Han de Jong, chief economist at ABN AMRO, notes that the US preliminary PMIs reflecting business confidence showed continued softening with all series moving towards the 50 level and the question here is to what extent the survey was affected by the unexpected reappearance and tone of the US China trade conflict.
“It is impossible to say with any certainty what will happen in the trade conflict. The rhetoric has become very hostile. We still think that could be a normal pattern in tough negotiations. And we still think both sides have an incentive to do a deal before too long. President Trump wants to be re-elected next year. He needs a deal to show that he is a ‘deal maker’ as he claims.”
“In addition, a complete breakdown of talks and stepping up of protectionists measures will harm the economy and the stock market. That will not be favourable to Trump’s re-election chances. A surge in protectionist measures will not be in the interest of the leaders in Beijing either as a further slowdown of the economy may cause them economic, social and political problems. So our main scenario remains that a deal will, eventually, be done.”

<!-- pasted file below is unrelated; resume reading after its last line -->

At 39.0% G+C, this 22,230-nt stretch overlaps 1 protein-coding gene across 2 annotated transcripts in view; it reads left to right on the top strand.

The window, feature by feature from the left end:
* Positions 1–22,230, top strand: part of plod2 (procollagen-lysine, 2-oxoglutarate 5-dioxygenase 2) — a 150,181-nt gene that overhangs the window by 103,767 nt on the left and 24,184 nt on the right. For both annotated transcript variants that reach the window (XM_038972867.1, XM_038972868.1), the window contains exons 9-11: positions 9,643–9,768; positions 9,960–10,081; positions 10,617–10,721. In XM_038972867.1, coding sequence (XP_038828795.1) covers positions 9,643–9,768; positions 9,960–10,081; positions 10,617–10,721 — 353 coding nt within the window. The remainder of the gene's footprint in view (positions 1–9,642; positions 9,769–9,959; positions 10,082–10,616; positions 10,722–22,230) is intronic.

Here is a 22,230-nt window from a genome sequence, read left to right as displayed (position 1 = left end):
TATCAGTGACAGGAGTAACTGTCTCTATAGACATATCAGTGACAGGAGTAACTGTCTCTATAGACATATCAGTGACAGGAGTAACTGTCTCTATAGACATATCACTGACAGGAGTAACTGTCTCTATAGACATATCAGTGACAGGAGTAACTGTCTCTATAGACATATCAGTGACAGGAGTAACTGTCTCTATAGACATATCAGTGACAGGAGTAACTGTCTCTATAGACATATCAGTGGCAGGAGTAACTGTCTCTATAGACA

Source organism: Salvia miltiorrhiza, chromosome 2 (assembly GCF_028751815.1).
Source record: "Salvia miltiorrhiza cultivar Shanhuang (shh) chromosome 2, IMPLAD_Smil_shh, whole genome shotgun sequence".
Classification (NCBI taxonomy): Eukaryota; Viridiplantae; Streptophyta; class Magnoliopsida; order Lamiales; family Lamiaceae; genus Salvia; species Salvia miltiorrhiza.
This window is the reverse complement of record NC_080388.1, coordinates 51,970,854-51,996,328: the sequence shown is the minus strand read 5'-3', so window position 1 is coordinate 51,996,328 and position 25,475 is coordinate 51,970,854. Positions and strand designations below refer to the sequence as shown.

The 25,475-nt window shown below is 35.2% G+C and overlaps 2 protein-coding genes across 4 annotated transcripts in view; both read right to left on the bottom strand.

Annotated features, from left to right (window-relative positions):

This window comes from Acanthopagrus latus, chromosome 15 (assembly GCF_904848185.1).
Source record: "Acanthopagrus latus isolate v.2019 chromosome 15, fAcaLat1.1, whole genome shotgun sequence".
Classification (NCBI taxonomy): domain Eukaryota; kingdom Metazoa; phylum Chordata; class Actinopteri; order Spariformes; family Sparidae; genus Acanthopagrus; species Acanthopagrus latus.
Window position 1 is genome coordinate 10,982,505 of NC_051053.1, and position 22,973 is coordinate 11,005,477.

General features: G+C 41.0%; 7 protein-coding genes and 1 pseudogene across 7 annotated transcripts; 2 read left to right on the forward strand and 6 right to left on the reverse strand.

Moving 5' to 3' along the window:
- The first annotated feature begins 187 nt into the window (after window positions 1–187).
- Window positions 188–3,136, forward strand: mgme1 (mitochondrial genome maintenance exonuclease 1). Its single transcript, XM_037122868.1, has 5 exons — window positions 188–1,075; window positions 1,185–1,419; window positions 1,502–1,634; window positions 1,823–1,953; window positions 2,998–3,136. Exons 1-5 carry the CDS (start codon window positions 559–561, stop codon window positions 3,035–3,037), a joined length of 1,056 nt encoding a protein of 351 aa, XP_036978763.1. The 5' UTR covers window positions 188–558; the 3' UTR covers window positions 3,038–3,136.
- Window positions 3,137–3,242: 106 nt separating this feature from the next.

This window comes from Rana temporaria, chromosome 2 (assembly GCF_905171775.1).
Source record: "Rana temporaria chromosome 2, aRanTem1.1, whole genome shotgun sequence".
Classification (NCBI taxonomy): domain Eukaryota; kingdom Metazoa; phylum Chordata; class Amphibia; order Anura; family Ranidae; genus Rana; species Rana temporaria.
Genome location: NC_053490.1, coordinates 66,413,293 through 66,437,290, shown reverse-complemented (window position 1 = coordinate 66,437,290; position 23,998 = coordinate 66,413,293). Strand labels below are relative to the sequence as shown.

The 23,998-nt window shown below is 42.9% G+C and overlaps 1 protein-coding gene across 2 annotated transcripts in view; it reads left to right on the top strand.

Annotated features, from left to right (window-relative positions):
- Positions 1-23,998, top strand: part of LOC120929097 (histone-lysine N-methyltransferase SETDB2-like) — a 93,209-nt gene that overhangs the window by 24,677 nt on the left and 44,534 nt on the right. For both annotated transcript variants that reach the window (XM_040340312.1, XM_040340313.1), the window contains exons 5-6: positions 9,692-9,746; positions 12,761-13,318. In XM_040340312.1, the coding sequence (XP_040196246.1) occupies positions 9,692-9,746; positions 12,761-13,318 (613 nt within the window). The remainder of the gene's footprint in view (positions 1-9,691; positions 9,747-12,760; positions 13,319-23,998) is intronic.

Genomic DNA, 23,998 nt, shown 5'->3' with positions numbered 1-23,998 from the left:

“There is a lot of uncertainty, however. It can be argued that the trade conflict is just a small element in the quest for global political, economic and technological leadership. In such a battle, doing a trade deal is not that important. Political leaders who consider themselves involved in such a battle for global leadership will, most likely, be willing to accept inflicting pain on their own people as long as they think they are inflicting more pain on the other party.”